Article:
Gary McDonald Editor-in-Chief
April 29, 2022 01:00
There were 56 business insolvencies in Northern Ireland between January and March, four times as many as in the same period a year earlier.
And while collapses remain below pre-pandemic levels, it looks like businesses are starting to feel the strain, and for many it’s out of the frying pan and into the fire, with inflation spiraling out of control. , energy at unsustainable prices and Covid recovery loans to be repaid.
Data from the Department of Economy shows that over the three-month period, there were 28 voluntary creditor liquidations (CVL), which is a procedure initiated by the managers of a company to voluntarily bring about the cessation of activity. .
There were also 19 compulsory liquidations, five administrations, three company voluntary arrangements (CVA) and one receivership.
The total business liquidation rate in the year ending March in the north was 19.1 per 10,000 active businesses, an increase of 8.4 (compared to a rate of 10.7 for 10,000 active companies) during the comparable period in 2021.
And while it appears the pandemic is largely under control, the debt piled up by many companies to stay afloat is substantial.
After the various Covid loans, it is now time for recovery, with repayments of BounceBack and CIBLS loans proving to be a significant drain on companies’ working capital.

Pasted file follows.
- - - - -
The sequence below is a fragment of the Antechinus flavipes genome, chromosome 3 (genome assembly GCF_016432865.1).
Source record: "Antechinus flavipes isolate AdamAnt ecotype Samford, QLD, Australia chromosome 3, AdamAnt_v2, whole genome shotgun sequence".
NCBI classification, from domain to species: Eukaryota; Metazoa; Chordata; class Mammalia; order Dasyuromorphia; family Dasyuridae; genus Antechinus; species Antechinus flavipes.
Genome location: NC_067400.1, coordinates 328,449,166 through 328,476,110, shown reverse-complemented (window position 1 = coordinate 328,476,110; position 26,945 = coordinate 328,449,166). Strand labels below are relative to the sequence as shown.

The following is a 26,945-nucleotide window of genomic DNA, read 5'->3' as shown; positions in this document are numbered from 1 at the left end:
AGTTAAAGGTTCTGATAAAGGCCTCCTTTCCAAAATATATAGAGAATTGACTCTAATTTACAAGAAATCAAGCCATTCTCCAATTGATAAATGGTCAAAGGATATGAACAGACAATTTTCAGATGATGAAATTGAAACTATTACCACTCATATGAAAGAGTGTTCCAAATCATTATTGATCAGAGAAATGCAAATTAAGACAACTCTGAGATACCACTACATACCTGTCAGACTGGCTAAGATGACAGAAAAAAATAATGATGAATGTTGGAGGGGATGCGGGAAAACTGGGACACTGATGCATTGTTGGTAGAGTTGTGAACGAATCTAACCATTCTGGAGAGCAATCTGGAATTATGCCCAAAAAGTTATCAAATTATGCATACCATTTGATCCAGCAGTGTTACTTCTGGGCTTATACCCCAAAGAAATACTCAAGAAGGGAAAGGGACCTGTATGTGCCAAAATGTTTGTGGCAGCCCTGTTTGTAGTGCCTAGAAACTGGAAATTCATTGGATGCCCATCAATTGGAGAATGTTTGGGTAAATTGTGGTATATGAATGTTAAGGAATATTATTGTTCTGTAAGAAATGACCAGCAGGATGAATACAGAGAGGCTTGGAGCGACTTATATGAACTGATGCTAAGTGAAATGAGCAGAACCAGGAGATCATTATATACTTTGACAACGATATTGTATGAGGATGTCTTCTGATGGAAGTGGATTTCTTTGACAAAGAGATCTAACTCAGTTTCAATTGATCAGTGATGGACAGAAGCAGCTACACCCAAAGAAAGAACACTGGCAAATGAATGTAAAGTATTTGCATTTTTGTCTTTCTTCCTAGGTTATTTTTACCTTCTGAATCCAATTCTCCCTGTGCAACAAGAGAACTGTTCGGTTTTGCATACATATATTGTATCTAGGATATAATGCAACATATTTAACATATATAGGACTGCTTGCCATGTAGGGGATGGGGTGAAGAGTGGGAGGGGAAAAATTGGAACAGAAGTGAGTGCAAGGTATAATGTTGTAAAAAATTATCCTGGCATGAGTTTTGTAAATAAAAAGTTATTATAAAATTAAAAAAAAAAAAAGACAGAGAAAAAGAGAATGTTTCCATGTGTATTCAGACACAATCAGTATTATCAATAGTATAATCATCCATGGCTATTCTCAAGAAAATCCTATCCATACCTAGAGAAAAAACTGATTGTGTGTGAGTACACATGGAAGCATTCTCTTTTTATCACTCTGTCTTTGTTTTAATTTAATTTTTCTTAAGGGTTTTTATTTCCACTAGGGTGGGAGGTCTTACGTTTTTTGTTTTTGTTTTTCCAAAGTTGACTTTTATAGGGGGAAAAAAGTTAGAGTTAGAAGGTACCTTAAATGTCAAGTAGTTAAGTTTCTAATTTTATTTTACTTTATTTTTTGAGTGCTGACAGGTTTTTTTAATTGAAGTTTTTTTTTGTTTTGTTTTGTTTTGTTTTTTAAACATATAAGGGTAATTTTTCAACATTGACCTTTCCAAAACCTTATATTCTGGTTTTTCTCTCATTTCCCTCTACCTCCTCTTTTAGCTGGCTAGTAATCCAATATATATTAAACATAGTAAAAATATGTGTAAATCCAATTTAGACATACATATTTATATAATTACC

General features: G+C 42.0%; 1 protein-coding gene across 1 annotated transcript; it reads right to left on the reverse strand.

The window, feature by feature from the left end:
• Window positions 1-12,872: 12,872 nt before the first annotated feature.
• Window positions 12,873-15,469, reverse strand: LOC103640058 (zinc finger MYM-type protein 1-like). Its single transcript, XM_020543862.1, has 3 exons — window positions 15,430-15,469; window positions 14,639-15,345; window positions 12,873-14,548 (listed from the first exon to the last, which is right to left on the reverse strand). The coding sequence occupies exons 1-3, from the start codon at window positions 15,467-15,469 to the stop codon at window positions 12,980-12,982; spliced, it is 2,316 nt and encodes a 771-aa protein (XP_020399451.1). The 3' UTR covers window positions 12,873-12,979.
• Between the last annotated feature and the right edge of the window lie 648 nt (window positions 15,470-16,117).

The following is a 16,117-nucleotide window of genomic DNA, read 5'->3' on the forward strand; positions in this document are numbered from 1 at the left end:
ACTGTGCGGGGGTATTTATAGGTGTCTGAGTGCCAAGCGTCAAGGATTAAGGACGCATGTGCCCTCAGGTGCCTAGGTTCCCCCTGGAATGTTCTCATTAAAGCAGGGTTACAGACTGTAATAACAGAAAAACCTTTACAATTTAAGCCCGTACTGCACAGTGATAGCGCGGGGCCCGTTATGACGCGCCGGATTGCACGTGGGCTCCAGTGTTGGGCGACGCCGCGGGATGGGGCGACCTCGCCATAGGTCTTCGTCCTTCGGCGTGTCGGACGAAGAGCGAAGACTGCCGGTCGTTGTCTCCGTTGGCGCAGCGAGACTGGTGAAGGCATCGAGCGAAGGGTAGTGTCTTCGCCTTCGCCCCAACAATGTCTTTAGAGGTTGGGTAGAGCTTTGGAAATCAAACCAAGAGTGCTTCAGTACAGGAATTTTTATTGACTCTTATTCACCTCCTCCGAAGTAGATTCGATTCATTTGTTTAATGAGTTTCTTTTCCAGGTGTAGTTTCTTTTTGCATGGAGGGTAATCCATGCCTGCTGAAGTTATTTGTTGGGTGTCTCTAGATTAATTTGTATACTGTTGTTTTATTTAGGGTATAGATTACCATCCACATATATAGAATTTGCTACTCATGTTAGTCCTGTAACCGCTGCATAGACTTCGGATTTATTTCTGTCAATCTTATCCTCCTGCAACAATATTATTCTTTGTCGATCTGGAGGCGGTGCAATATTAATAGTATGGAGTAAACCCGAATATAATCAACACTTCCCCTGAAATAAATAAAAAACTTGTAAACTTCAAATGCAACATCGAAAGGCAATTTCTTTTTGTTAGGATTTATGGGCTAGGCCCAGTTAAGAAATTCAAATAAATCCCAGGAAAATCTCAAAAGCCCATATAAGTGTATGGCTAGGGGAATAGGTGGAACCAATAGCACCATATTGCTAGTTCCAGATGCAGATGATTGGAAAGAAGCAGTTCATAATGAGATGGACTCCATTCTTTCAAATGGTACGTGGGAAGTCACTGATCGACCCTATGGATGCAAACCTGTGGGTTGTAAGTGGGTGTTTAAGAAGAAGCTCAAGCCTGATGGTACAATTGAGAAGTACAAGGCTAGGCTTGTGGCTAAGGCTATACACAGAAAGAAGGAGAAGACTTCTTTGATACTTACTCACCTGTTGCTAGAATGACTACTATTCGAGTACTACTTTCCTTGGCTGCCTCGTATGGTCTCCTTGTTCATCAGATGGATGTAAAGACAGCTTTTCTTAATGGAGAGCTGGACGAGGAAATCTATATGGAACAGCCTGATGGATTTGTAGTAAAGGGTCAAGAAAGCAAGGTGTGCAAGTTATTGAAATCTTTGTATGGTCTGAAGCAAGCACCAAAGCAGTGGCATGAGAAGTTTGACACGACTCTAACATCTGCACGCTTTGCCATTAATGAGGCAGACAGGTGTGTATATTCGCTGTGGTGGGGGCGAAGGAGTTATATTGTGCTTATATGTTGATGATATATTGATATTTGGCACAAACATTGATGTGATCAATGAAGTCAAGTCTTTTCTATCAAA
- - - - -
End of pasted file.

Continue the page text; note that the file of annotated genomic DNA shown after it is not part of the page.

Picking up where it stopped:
An analyst told Irish News: “Many businesses that have been buoyed by government grants and support are now running out of money and have to shut down one day.
“Expect the data to deteriorate, potentially significantly, in the second quarter. For many companies, the current headwinds are a bridge too far.”
Supply chains are collapsing in some sectors, with suppliers going bankrupt due to rising logistics and transportation costs, increases in fuel and utility costs, and this is trickling down to businesses.
Meanwhile, a separate report revealed a 44% year-on-year increase in businesses in Northern Ireland showing signs of ‘critical distress’ in the first quarter of 2022.
The latest “Red Flag Alert” data from insolvency specialists Begbies Traynor showed an increase of 8% between the last quarter of 2021 and the first three months of this year.
The category includes businesses that have financial problems such as County Court Judgments (CCJs) over £5,000 lodged against them.
Data showed that 8,670 businesses in Northern Ireland experienced ‘significant’ distress in the first quarter of the year. This includes companies facing CCJs below the £5,000 mark.
Although there was a marked year-on-year decline in the lesser category of business distress, insolvency expert Lawrence O’Hara, who runs Begbies Traynor’s Northern Ireland operation , warned businesses here to prepare for tough times ahead amid continued global uncertainty over the escalating energy crisis and conflict in Ukraine.
“While many will be relieved to see that business distress has not increased over the past quarter, we fear this will give business owners a false sense of security and distract from the enormous challenges in Classes.
“As beleaguered businesses reel in the brunt of two years of Covid disruption, supplies risk running out as we face the most severe energy crisis since the 1970s.
“And that, combined with the worsening situation in Ukraine and further shutdowns in China that are compounding supply chain issues, means the economic landscape is likely to be extremely challenging in the near term.”